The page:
Like many organisations intent on using new (digital) technologies to improve business performance, we've got a strapline running that 'Transformation is a team sport'. The 'rules' of the sport include three that are particularly relevant to organisation design:
1. Working across silos: 'knowing that your customers care less about the different lines-of-business within your company; they simply care about a consistent user experience'. To get to this means structure, systems, process and measurement changes, not to mention associated cultural changes.
2. Leadership evolving to accompany transformation: this can be a stretch when leaders see nothing as 'broken', but have yet to be convinced that what they do see is anachronistic. To help leaders evolve means steering a careful course that avoids the sensitivities that something is 'wrong' instead offering a low risk suggestion that opportunities are being missed. It requires sets of subtle approaches and not a big bang transformation approach.
3. Recognising that 'business transformation is not just about use of mobile, social, cloud and analytics solutions, but also about the entire ecosystem of connections (systems and people), starting with employees'. This means involving employees in the transformation work a 'movement not mandate' approach that is counter-cultural in many organisations.
During the week I was working with a group discussing how we could act on the strapline and three questions each related to one of the rules above arose:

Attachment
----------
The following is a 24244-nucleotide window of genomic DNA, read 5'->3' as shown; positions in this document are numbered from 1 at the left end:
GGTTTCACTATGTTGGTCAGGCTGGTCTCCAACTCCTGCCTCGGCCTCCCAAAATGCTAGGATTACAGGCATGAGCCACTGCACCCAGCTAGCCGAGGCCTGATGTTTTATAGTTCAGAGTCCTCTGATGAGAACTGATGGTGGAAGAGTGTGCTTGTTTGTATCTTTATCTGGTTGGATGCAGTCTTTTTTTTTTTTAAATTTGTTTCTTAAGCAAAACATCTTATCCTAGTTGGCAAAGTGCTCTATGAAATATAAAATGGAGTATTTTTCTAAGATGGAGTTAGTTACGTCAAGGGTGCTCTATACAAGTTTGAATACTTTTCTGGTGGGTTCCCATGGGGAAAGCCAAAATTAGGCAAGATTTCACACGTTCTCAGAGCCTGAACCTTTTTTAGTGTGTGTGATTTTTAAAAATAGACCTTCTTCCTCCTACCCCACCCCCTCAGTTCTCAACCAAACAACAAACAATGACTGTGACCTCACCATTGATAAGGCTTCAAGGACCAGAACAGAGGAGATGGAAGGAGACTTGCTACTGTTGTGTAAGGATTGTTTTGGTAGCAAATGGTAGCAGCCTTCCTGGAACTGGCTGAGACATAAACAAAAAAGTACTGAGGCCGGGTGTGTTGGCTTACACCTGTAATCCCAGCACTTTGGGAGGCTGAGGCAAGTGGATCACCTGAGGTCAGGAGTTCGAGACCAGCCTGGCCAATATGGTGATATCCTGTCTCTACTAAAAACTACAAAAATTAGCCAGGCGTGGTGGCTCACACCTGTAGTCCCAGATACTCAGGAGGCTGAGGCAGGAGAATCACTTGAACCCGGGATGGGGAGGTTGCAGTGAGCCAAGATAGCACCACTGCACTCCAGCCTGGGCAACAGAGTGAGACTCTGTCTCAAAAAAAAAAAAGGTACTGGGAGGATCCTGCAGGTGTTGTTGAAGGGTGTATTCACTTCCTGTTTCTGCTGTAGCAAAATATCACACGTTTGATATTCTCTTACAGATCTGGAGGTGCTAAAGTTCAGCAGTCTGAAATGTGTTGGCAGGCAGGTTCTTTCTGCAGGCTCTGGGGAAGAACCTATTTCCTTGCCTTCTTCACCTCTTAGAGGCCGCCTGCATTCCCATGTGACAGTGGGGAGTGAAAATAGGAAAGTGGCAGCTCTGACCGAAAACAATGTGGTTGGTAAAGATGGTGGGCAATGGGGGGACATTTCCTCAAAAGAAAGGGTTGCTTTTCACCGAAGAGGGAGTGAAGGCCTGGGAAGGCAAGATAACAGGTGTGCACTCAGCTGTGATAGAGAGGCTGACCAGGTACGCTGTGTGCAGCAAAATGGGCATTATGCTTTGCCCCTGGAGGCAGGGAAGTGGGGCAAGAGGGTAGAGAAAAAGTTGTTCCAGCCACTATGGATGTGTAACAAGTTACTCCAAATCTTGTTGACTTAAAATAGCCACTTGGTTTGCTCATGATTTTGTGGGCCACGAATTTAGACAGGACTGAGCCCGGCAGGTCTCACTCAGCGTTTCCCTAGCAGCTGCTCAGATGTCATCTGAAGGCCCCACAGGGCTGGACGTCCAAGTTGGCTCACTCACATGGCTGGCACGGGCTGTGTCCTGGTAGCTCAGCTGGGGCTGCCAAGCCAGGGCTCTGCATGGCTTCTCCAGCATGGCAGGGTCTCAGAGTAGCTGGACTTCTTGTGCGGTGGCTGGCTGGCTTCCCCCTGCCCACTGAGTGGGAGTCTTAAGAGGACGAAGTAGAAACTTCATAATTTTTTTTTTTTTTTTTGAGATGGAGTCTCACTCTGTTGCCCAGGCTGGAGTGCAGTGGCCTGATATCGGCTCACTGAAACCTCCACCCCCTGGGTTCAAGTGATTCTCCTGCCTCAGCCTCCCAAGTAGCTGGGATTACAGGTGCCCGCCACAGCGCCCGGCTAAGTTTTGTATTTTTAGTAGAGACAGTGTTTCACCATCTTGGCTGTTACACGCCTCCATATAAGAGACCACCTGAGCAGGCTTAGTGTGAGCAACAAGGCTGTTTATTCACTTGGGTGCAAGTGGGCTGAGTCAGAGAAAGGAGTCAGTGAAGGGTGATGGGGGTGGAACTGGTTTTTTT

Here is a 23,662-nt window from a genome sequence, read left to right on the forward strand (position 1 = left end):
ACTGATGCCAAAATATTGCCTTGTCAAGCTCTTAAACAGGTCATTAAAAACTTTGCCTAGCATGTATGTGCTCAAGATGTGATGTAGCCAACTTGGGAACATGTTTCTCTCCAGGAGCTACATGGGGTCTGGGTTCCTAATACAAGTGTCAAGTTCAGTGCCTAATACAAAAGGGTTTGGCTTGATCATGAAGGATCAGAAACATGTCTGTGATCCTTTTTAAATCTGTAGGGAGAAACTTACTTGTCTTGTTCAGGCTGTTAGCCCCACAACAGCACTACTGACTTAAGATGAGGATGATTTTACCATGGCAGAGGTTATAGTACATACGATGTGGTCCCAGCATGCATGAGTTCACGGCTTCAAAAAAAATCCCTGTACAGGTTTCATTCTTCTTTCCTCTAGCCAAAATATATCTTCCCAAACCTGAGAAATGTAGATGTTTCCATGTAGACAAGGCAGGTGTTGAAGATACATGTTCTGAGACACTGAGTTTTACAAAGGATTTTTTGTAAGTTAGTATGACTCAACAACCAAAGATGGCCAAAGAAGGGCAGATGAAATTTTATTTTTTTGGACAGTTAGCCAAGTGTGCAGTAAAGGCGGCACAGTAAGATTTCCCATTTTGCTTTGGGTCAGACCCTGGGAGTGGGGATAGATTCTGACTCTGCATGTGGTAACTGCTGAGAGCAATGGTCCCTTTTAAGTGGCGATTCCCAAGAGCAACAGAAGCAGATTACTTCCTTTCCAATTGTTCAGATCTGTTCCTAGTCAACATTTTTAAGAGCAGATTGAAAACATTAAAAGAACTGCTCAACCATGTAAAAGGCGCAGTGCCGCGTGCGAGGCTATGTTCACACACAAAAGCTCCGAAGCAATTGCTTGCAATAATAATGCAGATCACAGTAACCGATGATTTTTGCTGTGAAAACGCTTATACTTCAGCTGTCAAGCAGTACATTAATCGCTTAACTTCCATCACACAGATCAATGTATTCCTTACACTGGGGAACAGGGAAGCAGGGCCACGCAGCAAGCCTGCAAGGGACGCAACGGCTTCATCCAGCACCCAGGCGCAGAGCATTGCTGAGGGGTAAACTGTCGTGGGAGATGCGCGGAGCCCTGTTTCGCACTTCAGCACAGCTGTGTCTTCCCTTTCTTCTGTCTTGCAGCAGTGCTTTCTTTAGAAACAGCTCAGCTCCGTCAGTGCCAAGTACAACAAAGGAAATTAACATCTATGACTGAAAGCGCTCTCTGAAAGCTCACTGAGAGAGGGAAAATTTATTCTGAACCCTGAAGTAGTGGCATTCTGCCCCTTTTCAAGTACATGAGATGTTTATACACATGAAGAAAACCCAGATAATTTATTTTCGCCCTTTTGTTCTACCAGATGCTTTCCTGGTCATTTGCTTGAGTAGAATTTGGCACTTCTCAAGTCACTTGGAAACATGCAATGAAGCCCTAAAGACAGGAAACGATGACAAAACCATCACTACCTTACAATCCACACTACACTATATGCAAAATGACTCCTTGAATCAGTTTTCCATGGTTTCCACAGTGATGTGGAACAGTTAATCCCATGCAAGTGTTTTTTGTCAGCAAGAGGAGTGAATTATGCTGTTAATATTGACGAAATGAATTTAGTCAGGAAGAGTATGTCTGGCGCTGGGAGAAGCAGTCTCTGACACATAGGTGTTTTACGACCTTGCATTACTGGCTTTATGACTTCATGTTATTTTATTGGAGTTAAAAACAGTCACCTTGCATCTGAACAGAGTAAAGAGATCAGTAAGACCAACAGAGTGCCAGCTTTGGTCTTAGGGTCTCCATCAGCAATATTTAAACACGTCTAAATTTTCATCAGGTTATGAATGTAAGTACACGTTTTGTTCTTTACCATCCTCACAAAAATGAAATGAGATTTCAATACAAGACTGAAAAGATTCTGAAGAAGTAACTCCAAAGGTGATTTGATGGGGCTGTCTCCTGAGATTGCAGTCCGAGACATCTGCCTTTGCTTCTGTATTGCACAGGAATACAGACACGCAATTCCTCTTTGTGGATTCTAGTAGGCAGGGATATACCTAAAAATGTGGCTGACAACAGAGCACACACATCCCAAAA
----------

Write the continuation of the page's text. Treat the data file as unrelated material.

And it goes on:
Working across silos: Perhaps predictably, we started on the question 'What is a team?' When we are thinking about 'transformation as a team sport' are we thinking of the whole organisation or are we thinking of multiple teams aka small work groups? Alan Mulally successfully created the concept of 'One Ford' and it's well worth reading the article on how during his tenure as CEO he transformed Ford into a successful company. Depending on the definition ot 'team' comes the ability – or not – to transform.
At one extreme, if we are thinking of 'team' as work groups whose performance is monitored by competitive league tables then we are not going to get transformation. At the other extreme if we are thinking of the whole organisation as one team a lot has to change, as Mulally recognised, to initiate, nurture and embed that concept.
Leadership evolution: Secondly, people wanted to know how we change the culture from one of leadership command and control to one of colleague autonomy and accountability. Here Margaret Heffernan offers some interesting views on social connectedness which involves activities aimed at exploring and acknowledging the interdependence of people in delivering a service and building the bonds that helped to make them willing to work together in search of better ideas and decisions.
Whole ecosystem: In connection with all the people within the ecosystem, came a question about the 'team sport' notion which they thought seems to reinforce stereotypes of winning and losing as well as stereotypes of who plays team sports (young and healthy people in uniform team clothing). Just to check on the stereotypes I googled images for 'team sports' – see what comes up when you do it. Organisations interested in diversity and inclusion may need to think carefully about the messages they maybe unwittingly giving when using sporting analogies. (I'm reading Iris Bohnet's book What Works: Gender Equality by Design that picks up on stereotypes and unconscious bias).
What's your view of the risks and opportunities inherent in the banner 'Transformation is a team sport'? Let me know.